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Psi study highlights replication problems
A team of British psychologists have completed a negative, three-fold replication of a study that caused a splash last year because it appeared to show classic psychological effects working backwards in time. However, the Journal of Personality and Social Psychology (JPSP), which published last year's positive result by Daryl Bem, has refused publication of the replication without even sending it out for peer review. The situation highlights the risk of a publication bias existing in psychology (and other sciences), whereby negative results are far less likely than positive findings to see the light of day.
Stuart Ritchie (University of Edinburgh), Richard Wiseman (University of Hertfordshire) and Christopher French (Goldsmiths College, University of London) focused on the ninth and final of Bem's experiments - the one that produced the largest psi effect. Students completed a memory test and showed superior recall for those words that they went on to study afterwards. Bem deliberately chose this simple method of testing standard effects backwards, so that replications of any observed psi effects would be straightforward for other labs to perform.
Using Bem's own computer programme and stats methods, Ritchie and his colleagues replicated his memory experiment three times, once each at their respective universities, with three groups of 50 participants. They found no backward psychological effects - the likelihood of a word being recalled was not related to whether or not time was spent studying it later on.
Chris French told The Psychologist that their work had also been rejected without peer review by Psychological Science and Science Brevia, raising serious issues about the replication process in psychology. 'Psychologists, along with scientists in general, often proclaim that replication is the cornerstone of science. But the truth is that straight replications are rare,' French said. 'We appreciate that the "top" journals receive far more submissions than they can accept, but we feel that JPSP have a certain moral obligation to send replication studies out for proper peer review given the highly controversial nature of Bem's paper, the inevitably high level of media coverage it received, and the fact that it explicitly contained an appeal to psychologists to attempt replications.'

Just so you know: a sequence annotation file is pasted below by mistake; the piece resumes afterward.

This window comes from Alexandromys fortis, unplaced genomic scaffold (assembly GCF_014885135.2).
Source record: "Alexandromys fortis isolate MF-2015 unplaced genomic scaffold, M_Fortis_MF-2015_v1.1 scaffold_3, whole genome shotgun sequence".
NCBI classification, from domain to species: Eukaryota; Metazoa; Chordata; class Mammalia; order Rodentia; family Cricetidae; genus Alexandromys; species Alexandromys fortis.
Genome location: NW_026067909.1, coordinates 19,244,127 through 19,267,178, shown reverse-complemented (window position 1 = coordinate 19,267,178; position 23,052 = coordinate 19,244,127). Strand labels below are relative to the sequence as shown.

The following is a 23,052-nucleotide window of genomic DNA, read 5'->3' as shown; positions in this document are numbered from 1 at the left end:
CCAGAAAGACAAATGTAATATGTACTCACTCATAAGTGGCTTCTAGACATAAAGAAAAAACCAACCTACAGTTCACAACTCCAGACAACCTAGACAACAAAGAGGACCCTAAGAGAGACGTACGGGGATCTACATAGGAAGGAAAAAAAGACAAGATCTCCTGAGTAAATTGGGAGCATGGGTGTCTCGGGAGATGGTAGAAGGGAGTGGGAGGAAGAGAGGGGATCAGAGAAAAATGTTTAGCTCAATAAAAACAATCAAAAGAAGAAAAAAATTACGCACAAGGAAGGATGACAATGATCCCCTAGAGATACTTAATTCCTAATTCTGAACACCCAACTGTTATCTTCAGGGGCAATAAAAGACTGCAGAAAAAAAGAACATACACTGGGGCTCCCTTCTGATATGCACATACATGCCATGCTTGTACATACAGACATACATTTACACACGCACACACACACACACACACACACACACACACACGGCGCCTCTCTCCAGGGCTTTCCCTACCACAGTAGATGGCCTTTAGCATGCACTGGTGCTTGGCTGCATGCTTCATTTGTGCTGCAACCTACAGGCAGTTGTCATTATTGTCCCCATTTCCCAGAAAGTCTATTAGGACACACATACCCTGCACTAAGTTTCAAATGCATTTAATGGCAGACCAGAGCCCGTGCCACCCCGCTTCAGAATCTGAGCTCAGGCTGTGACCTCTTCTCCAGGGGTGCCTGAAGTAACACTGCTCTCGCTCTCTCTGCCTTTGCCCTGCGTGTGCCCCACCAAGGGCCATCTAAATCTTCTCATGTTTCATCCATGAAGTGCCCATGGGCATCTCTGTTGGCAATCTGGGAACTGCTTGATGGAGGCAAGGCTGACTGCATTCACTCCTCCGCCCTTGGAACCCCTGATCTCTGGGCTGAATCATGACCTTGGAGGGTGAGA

Professor Eliot Smith, the editor of JPSP (Attitudes and Social Cognition section) told us that the journal has a long-standing policy of not publishing simple replications. 'This policy is not new and is not unique to this journal,' he said. 'The policy applies whether the replication is successful or unsuccessful; indeed, I have rejected a paper reporting a successful replication of Bem's work [as well as the negative replication by Ritchie et al].' Smith added that it would be impractical to suspend the journal's long-standing policy precisely because of the media attention that Bem's work had attracted. 'We would be flooded with such manuscripts and would not have page space for anything else,' he said.
Ritchie and his colleagues plan to resubmit elsewhere. 'We are glad that at least this episode has opened up the debate on the proper place of replication in the scientific literature,' French said. 'Ironically, parapsychology journals are much more open to publishing replications, failed or otherwise - but then they have very little impact because the mainstream science media simply don't pick up on them!'
- A trial registry for attempts to replicate Bem's study is at www.richardwiseman.com/BemReplications.shtml
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